Roland D. Yeomans said...

Sometimes not connecting to an agent means he/she wasn't made to care for the main character enough to root for him, or that the stakes weren't high enough. What did Frost write?

"Only where love and need are one,
And the work is play for mortal stakes,
Is the deed ever really done."

A walk to the pharmacy in a snowstorm can be made riveting when the protagonist is diabetic and if she doesn't make it to the pharmacy quickly, she will slip into a coma. A walk in slippery snow turned from mundane to lethal.

Just a thought. I hate that phrase, too, by the way. What did the agent need? An extention cord?

Come by my blog again, why don't ya? Roland

Christine said...

I've had the "I'm not connecting with your writing" response as well as my CP from the same agent--so definitely "form rejection" because we write very differently.

Oh well. I've also had the "Like but didn't Love" rejection, which *I* rejected because the entire exchange was weird. I don't even think the agent *read* a word of the MS. I put her on my "do not query again" list and rejected her!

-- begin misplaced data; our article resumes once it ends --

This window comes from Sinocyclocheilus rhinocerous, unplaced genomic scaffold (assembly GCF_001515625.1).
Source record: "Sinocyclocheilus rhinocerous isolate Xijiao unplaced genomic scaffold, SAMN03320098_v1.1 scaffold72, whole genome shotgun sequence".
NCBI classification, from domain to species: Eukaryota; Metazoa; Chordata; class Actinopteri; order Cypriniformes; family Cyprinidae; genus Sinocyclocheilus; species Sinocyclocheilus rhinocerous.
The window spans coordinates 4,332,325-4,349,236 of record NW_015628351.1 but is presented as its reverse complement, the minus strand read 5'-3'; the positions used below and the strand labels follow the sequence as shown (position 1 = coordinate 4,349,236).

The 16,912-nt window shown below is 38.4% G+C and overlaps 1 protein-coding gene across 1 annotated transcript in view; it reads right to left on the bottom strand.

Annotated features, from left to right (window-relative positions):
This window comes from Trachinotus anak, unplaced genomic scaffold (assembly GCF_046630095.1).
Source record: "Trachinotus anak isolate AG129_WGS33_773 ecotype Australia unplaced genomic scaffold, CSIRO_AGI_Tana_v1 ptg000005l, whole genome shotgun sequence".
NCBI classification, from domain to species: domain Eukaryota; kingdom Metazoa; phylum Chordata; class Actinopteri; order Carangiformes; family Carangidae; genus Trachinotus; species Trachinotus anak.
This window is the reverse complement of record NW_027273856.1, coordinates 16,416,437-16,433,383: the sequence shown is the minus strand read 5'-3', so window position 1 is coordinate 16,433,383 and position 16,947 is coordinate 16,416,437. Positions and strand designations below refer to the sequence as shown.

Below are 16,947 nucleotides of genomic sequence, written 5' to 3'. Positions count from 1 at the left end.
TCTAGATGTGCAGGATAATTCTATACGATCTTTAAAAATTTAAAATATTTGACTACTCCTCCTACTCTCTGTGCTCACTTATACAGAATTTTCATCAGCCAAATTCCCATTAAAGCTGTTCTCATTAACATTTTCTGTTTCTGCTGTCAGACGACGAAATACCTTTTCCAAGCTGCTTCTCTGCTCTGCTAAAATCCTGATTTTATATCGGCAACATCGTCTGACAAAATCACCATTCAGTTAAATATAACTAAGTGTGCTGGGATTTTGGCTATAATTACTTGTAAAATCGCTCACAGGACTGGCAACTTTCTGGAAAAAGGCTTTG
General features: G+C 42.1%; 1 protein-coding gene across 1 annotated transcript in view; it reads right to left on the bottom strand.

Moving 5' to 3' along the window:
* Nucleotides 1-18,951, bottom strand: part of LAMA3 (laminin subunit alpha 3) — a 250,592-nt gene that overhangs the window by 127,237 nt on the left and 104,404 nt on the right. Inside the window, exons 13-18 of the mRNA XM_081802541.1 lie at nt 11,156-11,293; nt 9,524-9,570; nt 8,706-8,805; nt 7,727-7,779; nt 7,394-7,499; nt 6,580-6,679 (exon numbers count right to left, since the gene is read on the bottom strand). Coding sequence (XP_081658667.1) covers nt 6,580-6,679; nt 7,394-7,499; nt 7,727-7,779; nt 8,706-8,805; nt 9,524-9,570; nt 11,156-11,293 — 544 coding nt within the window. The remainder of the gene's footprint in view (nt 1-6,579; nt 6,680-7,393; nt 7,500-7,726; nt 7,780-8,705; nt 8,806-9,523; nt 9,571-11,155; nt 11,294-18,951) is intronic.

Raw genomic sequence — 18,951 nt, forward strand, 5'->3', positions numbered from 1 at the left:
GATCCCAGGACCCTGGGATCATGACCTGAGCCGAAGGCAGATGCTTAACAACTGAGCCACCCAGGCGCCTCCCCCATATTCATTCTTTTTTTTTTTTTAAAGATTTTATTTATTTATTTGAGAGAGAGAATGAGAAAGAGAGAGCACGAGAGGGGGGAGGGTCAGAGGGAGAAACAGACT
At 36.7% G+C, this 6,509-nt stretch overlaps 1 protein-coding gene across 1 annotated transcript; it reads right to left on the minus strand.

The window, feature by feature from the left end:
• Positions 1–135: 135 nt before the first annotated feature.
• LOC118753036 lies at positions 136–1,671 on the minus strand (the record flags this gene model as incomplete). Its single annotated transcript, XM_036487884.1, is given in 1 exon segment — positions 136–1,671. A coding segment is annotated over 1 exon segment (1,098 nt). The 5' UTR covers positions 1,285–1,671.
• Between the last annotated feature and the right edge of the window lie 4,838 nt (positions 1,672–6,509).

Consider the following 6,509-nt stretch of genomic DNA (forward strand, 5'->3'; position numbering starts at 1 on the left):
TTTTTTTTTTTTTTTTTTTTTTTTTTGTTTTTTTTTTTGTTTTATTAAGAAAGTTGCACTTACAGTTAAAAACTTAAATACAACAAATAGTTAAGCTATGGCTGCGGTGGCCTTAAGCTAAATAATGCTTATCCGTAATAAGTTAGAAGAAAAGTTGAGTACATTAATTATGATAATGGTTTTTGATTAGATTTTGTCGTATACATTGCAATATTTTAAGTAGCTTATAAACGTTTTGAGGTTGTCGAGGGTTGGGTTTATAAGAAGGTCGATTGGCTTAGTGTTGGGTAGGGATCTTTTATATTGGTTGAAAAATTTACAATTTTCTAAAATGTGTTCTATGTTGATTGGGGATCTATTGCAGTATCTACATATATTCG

Jessica Bell said...

Just got another rejection. What do you make of this response?

"Many thanks for sending me this material, which I read with interest.

Although I have considered this carefully I'm afraid it just doesn't quite grab my imagination in the way that it must for me to offer to represent it. So I shall have to follow my gut instinct and pass on this occasion. I'm sorry to be so disappointing, but thanks for thinking of us. Of course this is a totally subjective view, so do keep trying other agents and I sincerely wish you every success with it elsewhere.

With all best wishes"

Does this ultimately mean it's crap in a polite way? What do you think?

Creepy Query Girl said...

I think this sounds like a form rejection but gives the 'lack of loooove' reason for the rejection. Overall, a very nice letter though! Christine- I love the idea of putting agents on a 'reject' list- awesome.

Anonymous said...

I've heard that too. And I think they just didn't fall in love with the story. Because if they truly connect and fall in love, they'd send a revision rejection letter. :)